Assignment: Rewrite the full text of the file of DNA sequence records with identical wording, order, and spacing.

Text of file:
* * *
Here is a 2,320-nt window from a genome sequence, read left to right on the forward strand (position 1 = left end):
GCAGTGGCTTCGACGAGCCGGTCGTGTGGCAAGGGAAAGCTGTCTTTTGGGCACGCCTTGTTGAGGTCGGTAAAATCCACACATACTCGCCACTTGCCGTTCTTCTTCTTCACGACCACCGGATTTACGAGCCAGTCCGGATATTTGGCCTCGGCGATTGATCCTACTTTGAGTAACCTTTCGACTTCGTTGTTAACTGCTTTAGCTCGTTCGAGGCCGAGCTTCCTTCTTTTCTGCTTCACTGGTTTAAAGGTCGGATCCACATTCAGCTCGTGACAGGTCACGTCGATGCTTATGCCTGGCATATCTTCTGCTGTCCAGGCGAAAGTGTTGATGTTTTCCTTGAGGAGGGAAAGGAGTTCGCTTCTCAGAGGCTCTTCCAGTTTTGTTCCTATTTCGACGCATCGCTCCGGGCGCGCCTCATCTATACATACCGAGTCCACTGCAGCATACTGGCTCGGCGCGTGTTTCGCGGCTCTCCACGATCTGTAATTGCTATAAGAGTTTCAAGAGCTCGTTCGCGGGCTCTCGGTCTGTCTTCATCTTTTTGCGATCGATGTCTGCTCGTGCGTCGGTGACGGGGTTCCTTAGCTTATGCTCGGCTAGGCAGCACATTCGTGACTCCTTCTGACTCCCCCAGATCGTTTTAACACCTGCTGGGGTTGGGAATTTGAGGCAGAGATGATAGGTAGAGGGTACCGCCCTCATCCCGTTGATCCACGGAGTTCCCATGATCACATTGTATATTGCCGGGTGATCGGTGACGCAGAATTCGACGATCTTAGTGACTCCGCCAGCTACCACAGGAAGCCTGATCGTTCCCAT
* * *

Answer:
Here is a 2,320-nt window from a genome sequence, read left to right on the forward strand (position 1 = left end):
GCAGTGGCTTCGACGAGCCGGTCGTGTGGCAAGGGAAAGCTGTCTTTTGGGCACGCCTTGTTGAGGTCGGTAAAATCCACACATACTCGCCACTTGCCGTTCTTCTTCTTCACGACCACCGGATTTACGAGCCAGTCCGGATATTTGGCCTCGGCGATTGATCCTACTTTGAGTAACCTTTCGACTTCGTTGTTAACTGCTTTAGCTCGTTCGAGGCCGAGCTTCCTTCTTTTCTGCTTCACTGGTTTAAAGGTCGGATCCACATTCAGCTCGTGACAGGTCACGTCGATGCTTATGCCTGGCATATCTTCTGCTGTCCAGGCGAAAGTGTTGATGTTTTCCTTGAGGAGGGAAAGGAGTTCGCTTCTCAGAGGCTCTTCCAGTTTTGTTCCTATTTCGACGCATCGCTCCGGGCGCGCCTCATCTATACATACCGAGTCCACTGCAGCATACTGGCTCGGCGCGTGTTTCGCGGCTCTCCACGATCTGTAATTGCTATAAGAGTTTCAAGAGCTCGTTCGCGGGCTCTCGGTCTGTCTTCATCTTTTTGCGATCGATGTCTGCTCGTGCGTCGGTGACGGGGTTCCTTAGCTTATGCTCGGCTAGGCAGCACATTCGTGACTCCTTCTGACTCCCCCAGATCGTTTTAACACCTGCTGGGGTTGGGAATTTGAGGCAGAGATGATAGGTAGAGGGTACCGCCCTCATCCCGTTGATCCACGGAGTTCCCATGATCACATTGTATATTGCCGGGTGATCGGTGACGCAGAATTCGACGATCTTAGTGACTCCGCCAGCTACCACAGGAAGCCTGATCGTTCCCAT